To view this page ensure that Adobe Flash Player version 11.1.0 or greater is installed.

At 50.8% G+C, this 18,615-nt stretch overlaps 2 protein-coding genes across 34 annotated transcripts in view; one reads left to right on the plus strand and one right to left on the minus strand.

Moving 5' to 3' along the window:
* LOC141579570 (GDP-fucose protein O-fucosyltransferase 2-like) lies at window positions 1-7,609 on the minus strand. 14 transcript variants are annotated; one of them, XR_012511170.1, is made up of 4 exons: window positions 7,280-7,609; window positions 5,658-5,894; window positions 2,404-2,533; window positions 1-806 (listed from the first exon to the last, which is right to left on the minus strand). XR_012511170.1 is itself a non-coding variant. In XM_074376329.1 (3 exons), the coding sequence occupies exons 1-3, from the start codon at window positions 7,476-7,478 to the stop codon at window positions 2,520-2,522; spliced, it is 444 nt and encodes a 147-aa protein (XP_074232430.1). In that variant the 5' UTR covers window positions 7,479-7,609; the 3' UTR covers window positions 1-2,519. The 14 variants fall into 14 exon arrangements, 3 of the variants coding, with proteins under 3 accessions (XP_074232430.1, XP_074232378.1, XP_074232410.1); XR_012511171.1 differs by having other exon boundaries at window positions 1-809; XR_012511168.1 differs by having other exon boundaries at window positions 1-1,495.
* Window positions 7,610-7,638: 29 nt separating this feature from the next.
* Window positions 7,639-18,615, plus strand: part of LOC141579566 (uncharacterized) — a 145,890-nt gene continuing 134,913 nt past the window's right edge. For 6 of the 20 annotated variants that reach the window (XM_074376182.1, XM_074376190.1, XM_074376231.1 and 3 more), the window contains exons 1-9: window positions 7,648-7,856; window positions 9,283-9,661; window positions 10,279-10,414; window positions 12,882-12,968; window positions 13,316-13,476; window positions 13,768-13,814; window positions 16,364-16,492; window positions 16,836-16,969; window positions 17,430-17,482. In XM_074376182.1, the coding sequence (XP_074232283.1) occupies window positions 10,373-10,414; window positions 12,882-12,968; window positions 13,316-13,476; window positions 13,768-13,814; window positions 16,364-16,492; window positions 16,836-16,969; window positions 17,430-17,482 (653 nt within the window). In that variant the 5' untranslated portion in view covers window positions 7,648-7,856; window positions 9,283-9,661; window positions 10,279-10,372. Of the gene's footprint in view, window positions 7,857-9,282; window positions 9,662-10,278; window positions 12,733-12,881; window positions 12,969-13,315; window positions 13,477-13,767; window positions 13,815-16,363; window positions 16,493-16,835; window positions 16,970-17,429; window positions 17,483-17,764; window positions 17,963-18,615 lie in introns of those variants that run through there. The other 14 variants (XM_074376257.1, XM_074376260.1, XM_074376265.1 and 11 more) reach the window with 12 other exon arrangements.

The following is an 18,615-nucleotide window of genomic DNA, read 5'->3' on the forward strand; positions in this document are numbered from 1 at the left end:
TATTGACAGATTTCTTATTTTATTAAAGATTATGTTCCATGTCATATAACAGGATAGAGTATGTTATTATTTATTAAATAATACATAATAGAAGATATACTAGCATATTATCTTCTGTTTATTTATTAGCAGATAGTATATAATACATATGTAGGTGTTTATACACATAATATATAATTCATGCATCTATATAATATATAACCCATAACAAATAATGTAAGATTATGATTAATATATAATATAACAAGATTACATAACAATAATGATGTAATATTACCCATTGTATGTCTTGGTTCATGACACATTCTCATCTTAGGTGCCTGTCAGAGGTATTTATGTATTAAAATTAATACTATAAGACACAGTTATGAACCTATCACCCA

DOUBLE TAP TO ZOOM WITH PHONE OR TABLET Foreword Sophistication. That is the word that comes to mind when I think about all that needs to happen in order for young children to be prepared for school and life. Whether it is scaffolding language or balancing early learning standards and de- velopmentally appropriate practice, using outdoor play to teach science concepts or charting kindergartners’ color preferences to help them understand mathemat- ics applications, these are all examples of what takes place in high-quality early learning environments. At the heart of these environments are early childhood educators—teachers, administrators, paraprofessionals, and family child care home providers. While each of them may have taken a different path to arrive in the early education field, one thing is the same—children, families, communities, and the country are counting on them to deliver on the promise of high-quality early learning. We have made significant progress in understanding what early childhood educa- tors should know and be able to do. We now have a sharper focus on professional preparation systems (including higher education), and increased public financial investments are being made in early learning. Despite all of this, the field has not yet demanded that we take the next step: to create a professional field of practice. In this, Stacie Goffin’s latest book, she challenges early childhood educators not to wait for pressure from the outside, but instead to find the courage and intentional- ity to be creators of their own destiny. Among other systems-building strategies, Stacie asks us to contemplate our exist- ing mental models, as they are often deeply embedded and might be obstructing our progress. She encourages us to engage in personal reflection and initiate or participate in conversations with the intent to develop a shared understanding and evolved direction. She reminds us that moving this boulder will take both a personal and collective commitment, and that the action required must come from inside the field. She is right. For far too long we have approached this conversation from a deficit-based mod- el: we have been too timid, too worried about the unintended consequences, too |   xiii  | COPYRIGHTED MATERIAL